Nationwide, NOAA issues approximately 200 national marine sanctuary general permits each year. Of this amount, TBNMS does not typically issue any sanctuary general permits. The permitting regulations for TBNMS specify that under certain conditions a person may conduct an otherwise prohibited activity if it is conducted in accordance with a state permit and the State Archaeologist certifies to NOAA Start Printed Page 35781that the activity will be conducted consistent with the Memorandum of Agreement. In the absence of certification from the State Archaeologist or if no State permit is required, a person may secure a sanctuary general permit directly from NOAA to conduct a prohibited activity if the activity is conducted in accordance with a Federal permit. Even though this proposed rule may result in a few additional permit applications, due to the overall larger area under management, this rulemaking would not appreciably change the average annual number of respondents on a national level or the reporting burden for this information requirement. Therefore, NOAA has determined that the proposed regulations do not necessitate a modification to its information collection approval by the Office of Management and Budget under the Paperwork Reduction Act.
Comments regarding this burden estimate, or any other aspect of this data collection, including suggestions for reducing the burden, may be sent to NOAA (see ADDRESSES) and to OMB by email to OIRA_submission@omb.eop.gov or fax to (202) 395-7285. Notwithstanding any other provision of law, no person is required to respond to, nor shall any person be subject to a penalty for failure to comply with, a collection of information subject to the requirements of the PRA, unless that collection of information displays a currently valid OMB Control Number.
G. National Historic Preservation Act
The National Historic Preservation Act of 1966 (NHPA; Pub. L. 89-665; 16 U.S.C. 470 et seq.) is intended to preserve historical and archaeological sites in the United States of America. The act created the National Register of Historic Places, the list of National Historic Landmarks, and the State Historic Preservation Offices. Section 106 of the NHPA requires Federal agencies to take into account the effects of their undertakings on historic properties, and afford the Advisory Council on Historic Preservation (ACHP) a reasonable opportunity to comment. The historic preservation review process mandated by Section 106 is outlined in regulations issued by ACHP (36 CFR part 800). The Michigan State Historic Preservation Office, which implements section 106 of the NHPA, is located in the Michigan State Housing Development Authority. NOAA has and continues to consult with the State Historic Preservation Officer on matters related to Section 106 of the NHPA. A programmatic agreement will be developed if the expansion of the sanctuary is finalized and if it is determined to be necessary.
V. Request for Comments
NOAA requests comments on this proposed rule for 60 days after publication of this notice.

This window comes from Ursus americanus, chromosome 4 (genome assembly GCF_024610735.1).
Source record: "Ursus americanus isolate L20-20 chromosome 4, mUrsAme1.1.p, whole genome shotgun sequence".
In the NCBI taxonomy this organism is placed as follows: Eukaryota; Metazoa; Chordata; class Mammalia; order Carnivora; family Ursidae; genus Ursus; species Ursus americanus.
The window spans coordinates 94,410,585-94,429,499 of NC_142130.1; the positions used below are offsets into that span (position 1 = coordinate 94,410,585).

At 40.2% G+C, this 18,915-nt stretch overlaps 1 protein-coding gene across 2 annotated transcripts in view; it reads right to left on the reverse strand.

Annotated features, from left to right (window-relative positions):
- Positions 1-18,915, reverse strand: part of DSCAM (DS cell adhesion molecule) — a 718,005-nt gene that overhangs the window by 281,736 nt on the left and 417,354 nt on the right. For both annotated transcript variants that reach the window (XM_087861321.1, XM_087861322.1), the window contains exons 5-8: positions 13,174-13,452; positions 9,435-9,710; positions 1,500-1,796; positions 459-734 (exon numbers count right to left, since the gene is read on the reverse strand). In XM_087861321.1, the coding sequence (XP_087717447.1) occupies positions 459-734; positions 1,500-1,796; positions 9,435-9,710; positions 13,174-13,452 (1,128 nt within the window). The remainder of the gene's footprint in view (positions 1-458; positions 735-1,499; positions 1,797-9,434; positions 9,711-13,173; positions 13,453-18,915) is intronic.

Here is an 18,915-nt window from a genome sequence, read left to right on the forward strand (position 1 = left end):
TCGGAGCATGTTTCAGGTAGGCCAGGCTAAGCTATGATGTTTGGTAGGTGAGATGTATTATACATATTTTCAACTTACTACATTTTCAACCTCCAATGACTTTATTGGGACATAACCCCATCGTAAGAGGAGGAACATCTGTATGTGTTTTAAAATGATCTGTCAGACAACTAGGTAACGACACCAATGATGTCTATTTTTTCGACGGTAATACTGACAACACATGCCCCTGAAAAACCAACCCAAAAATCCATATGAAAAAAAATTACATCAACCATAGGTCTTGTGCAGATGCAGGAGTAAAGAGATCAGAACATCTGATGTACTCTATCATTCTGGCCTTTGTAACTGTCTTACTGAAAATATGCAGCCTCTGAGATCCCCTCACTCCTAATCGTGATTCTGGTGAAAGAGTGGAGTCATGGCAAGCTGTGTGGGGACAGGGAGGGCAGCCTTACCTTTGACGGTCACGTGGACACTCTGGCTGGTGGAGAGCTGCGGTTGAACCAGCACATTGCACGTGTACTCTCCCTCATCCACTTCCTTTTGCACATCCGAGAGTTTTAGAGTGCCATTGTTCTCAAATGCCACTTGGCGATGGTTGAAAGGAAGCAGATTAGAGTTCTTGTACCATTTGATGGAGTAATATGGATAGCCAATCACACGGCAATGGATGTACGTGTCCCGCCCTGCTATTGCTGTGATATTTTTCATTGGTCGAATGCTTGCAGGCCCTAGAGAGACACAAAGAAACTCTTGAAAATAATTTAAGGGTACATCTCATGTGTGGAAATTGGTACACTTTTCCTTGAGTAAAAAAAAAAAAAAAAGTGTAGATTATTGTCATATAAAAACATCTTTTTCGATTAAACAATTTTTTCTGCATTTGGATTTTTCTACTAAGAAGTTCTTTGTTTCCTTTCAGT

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- Administrative practice and procedure
- Coastal zone
- Fishing gear
- Marine resources
- Natural resources
- Recreation and recreation areas
(Federal Domestic Assistance Catalog Number 11.429 Marine Sanctuary Program)
Dated: June 6, 2013.
Holly A. Bamford,
Assistant Administrator, National Ocean Service National Oceanic and Atmospheric Administration.
Accordingly, for the reasons set forth above, NOAA proposes amending part 922, title 15 of the Code of Federal Regulations as follows:
PART 922 SUBPART R—THUNDER BAY NATIONAL MARINE SANCTUARY AND UNDERWATER PRESERVE
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1. The authority citation for part 922 continues to read as follows: End Amendment Part
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2. Revise § 922.190 to read as follows: End Amendment Part
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The Thunder Bay National Marine Sanctuary and Underwater Preserve (Sanctuary) consists of an area of approximately 4,300 square miles (11,137 square kilometers) of waters of Lake Huron and the submerged lands thereunder, over, around, and under the underwater cultural resources in Thunder Bay. The eastern boundary of the sanctuary begins at the intersection of the southern Alcona County boundary and the U.S./Canada international boundary (Point 1). The eastern boundary of the sactuary follows the international boundary passing through Points 2-6 until it intersects with the 45°50′ N line of latitude at Point 7. The northern boundary follows the line of latitude 45°50′ N westward until it intersects the 84°20′ W line of longitude at Point 8. The western boundary extends south along the 84°20′ W line of longitude towards Point 9 until it intersects the ordinary high water mark at Cordwood Point. From there, the western boundary follows the ordinary high water mark as defined by Part 325, Great Lakes Submerged Lands, of P.A. 451(1994), as amended, until it intersects the southern Alcona County boundary between Point 10 and Point 11. The table in Appendix A of this Subpart provides several useful coordinates along the boundary of the sanctuary.
3. Revise Appendix A to Subpart R of Part 922 to read as follows: End Amendment Part
Appendix A to Subpart R of Part 922—Thunder Bay National Marine Sanctuary and Underwater Preserve Boundary Coordinates
[Based on North American Datum of 1983]
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|Point ID||Latitude (north)||Longitude (west)|
[FR Doc. 2013-13908 Filed 6-13-13; 8:45 am]